Motorola Defy Android smartphone
Motorola Defy review: Motorola's latest smartphone is the first Android handset to be dust, water and scratch resistant
- Dust, water and scratch resistant
- Lightweight and attractive design
- Swype text-entry
- Text is a little small
- Display feels sticky
- Touch-sensitive menu keys
Motorola deserves plenty of credit for producing an Android smartphone that's rugged but still has an attractive design. The Motorola Defy may not be the fastest Android smartphone on the market, but we recommend it for active users; it is also excellent value for money.
Price$ 600.00 (AUD)
Motorola has released the world's first rugged Android smartphone, the Motorola Defy. The Motorola Defy is surprisingly stylish and light for a phone that is claimed to be dust, water and scratch resistant.
More details about the Motorola Defy Australia launch.
See how the Motorola Defy handles being submerged in water.
Check out our guide to other top Motorola phones.
Motorola Defy: Design
Motorola has described the Defy as "Australia's first summer-proof smartphone". Surprisingly, given it is a ruggedised handset, the Motorola Defy is one of the lightest Android smartphones we've reviewed; it is a little wide, but it features an edge-to-edge display, a stylish rubber back and curved edges that make it comfortable to hold and use. Aside from the industrial-looking screws around the side of the casing, the Defy looks like a regular Android smartphone, so Motorola really does deserve a lot of credit for its design.
Motorola has emphasised that the Defy is not "waterproof" per se, but it is described as water resistant, and can handle being submerged in up to a metre of water. You'll need to make sure the plastic flaps covering both the headphone jack and the microUSB port are closed before you attempt to drown the phone; both are a little annoying to open, but effectively seal the ports from leaking water when correctly closed.
The Motorola has a stylish rubber back and curved edges, making it comfortable to hold and use.
We tested the Motorola Defy's water resistance in various situations, including holding it under a running tap and completely submerging it in a glass of water — and it did not skip a beat. We also dropped the Defy onto concrete surfaces, and the phone was undamaged apart from a few small scratches on the rear casing.
Motorola has used 'Gorilla Glass' for the Defy's display, which the company claims is difficult to scratch or crack. The screen is 3.7in when measured diagonally, but it is not as wide as the iPhone 4, which only measures 3.5in. Like the Motorola Milestone 2's screen, the display is bright and clear and has excellent resolution. However, text is smaller than on most other Android smartphones; some users may find it a little hard to read. We also aren't a fan of the touch-sensitive buttons that sit below the display. While the menu, home, back and search keys are backlit and generally responsive, they are easy to accidentally bump. They can't be used to wake the Defy when the screen is locked.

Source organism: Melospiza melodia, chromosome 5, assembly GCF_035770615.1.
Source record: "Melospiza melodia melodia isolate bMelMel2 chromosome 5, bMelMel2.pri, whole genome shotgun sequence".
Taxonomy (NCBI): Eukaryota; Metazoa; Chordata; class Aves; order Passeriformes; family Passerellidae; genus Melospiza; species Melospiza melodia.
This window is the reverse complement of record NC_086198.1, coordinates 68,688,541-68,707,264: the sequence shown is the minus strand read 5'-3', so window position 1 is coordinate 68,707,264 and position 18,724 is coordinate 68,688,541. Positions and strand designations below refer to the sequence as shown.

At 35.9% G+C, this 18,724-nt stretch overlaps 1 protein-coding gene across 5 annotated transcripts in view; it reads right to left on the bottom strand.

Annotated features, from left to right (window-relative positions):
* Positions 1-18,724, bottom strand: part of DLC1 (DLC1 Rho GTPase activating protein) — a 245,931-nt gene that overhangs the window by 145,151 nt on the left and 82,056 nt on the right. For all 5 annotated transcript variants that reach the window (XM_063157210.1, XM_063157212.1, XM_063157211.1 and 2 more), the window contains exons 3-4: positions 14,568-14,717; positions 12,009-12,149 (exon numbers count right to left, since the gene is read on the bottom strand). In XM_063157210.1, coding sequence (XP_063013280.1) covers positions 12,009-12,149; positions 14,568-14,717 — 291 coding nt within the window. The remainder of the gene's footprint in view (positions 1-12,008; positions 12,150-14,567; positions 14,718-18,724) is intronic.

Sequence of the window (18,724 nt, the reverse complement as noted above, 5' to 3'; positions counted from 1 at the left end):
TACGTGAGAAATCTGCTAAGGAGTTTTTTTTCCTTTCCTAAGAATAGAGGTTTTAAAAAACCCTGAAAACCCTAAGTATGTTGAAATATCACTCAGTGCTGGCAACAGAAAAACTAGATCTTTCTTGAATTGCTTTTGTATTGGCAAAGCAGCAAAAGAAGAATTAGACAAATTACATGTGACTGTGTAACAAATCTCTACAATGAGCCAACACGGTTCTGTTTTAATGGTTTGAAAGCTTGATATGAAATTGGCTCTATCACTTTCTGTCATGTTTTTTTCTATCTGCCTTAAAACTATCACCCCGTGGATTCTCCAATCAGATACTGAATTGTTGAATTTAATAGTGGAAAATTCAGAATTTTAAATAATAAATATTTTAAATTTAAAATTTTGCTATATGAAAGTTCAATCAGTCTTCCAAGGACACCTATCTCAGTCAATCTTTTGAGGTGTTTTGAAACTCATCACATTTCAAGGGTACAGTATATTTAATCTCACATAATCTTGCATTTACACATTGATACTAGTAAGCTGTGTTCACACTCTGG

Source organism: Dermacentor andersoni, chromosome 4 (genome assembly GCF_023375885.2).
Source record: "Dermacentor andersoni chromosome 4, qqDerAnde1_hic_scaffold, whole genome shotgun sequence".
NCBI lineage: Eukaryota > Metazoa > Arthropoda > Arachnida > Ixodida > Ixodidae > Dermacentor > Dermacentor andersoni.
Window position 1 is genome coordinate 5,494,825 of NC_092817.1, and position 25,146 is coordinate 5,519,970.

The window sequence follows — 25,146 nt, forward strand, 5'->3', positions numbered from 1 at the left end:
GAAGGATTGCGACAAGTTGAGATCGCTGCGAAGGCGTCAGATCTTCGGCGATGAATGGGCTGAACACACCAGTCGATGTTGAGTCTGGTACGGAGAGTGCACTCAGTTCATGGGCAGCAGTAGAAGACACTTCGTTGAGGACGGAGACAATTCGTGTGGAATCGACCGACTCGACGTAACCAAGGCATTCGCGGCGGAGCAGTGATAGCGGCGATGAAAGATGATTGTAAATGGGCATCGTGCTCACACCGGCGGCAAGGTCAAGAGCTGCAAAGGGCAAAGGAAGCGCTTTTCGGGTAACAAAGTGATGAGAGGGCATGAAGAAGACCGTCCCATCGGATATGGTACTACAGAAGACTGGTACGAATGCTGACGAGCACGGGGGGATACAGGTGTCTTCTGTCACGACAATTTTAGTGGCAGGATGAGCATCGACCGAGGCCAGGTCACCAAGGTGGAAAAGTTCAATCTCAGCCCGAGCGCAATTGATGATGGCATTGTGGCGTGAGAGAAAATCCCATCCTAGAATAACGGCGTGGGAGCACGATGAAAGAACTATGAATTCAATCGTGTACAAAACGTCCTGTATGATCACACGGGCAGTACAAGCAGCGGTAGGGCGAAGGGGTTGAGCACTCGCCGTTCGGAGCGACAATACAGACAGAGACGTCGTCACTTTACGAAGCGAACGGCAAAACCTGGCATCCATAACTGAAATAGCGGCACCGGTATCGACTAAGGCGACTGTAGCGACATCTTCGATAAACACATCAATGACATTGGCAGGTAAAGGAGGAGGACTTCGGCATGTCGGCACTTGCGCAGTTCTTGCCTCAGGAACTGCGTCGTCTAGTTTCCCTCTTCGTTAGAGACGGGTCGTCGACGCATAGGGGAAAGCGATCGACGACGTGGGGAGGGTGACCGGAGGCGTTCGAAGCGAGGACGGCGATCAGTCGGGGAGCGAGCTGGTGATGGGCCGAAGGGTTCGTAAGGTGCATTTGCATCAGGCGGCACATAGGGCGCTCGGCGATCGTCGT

Join the Good Gear Guide newsletter!
Gadgets & Things
Most Popular Reviews
- 1 Finally! LG OLED TV 2016 range review
- 2 Fetch TV Mighty review: Better than Foxtel
- 3 Fetch TV Mini review: Make your TV a smart TV
- 4 Panasonic Viera DX900U UHD 4K smart TV review
- 5 Parrot Mambo Drone review
Latest News Articles
- Google releases Android 7.1.1 images for Pixel and Nexus devices
- Lenovo promises 12 new Moto Mod add-ons per year
- The Samsung Galaxy Note7's extreme thinness may be behind battery explosions
- Random iPhone 6s shutdowns due to faulty battery component, Apple says
- The mysteries of the GPU in Apple's iPhone 7 are unlocked
GGG Evaluation Team
First impression on unpacking the Q702 test unit was the solid feel and clean, minimalist styling.
For work use, Microsoft Word and Excel programs pre-installed on the device are adequate for preparing short documents.
The Fujitsu LifeBook UH574 allowed for great mobility without being obnoxiously heavy or clunky. Its twelve hours of battery life did not disappoint.
The screen was particularly good. It is bright and visible from most angles, however heat is an issue, particularly around the Windows button on the front, and on the back where the battery housing is located.
My first impression after unboxing the Q702 is that it is a nice looking unit. Styling is somewhat minimalist but very effective. The tablet part, once detached, has a nice weight, and no buttons or switches are located in awkward or intrusive positions.
- The top 10 best and worst tech gadgets and products of 2016
- Best phone of the year 2016
- TV of the year award 2016
- Which flagship TV is best? Sony 4K HDR Bravia 2016 versus LG 4K HDR OLED 2016
- 10 Blu-ray movies / Best looking Blu-ray movies
- CCIteration Manager - DigitalNSW
- CCERP LeadWA
- CCService Desk OfficerSA
- CCSenior Windows Automation Specialist (Integration)VIC
- CCSenior Platform Developer/ArchitectNSW
- CCSupport OfficerSA
- CCSenior Security Analyst | 6mth ContractVIC
- FTSenior Project Manager - Large Site relocation projectNSW
- FTService Delivery Management LeadQLD
- CCPerformance Test AnalystNSW
- FTTechnical Business AnalystQLD
- CCSenior Test Manager - Defence ProjectVIC
- FTProject Manager / Senior Business AnalystSA
- FTService Lifecycle Management RepresentativeVIC
- FTSenior Business AnalystSA
- TPSAP BO DeveloperWA
- CCPerformance Test AnalystACT
- FTAGILE Implementation ManagerNSW
- TPSenior Business Analyst - HRISQLD
- FTPractice AdvisorACT
- CCEOI - TIBCO DeveloperWA
- FTDesktop Deployment EngineerWA
- FTSenior Back-end Developer/Database DesignerSA
- FTHealth Software Support Consultant - Permanent - North RydeNSW
- FTSoftware Sales & BDMNSW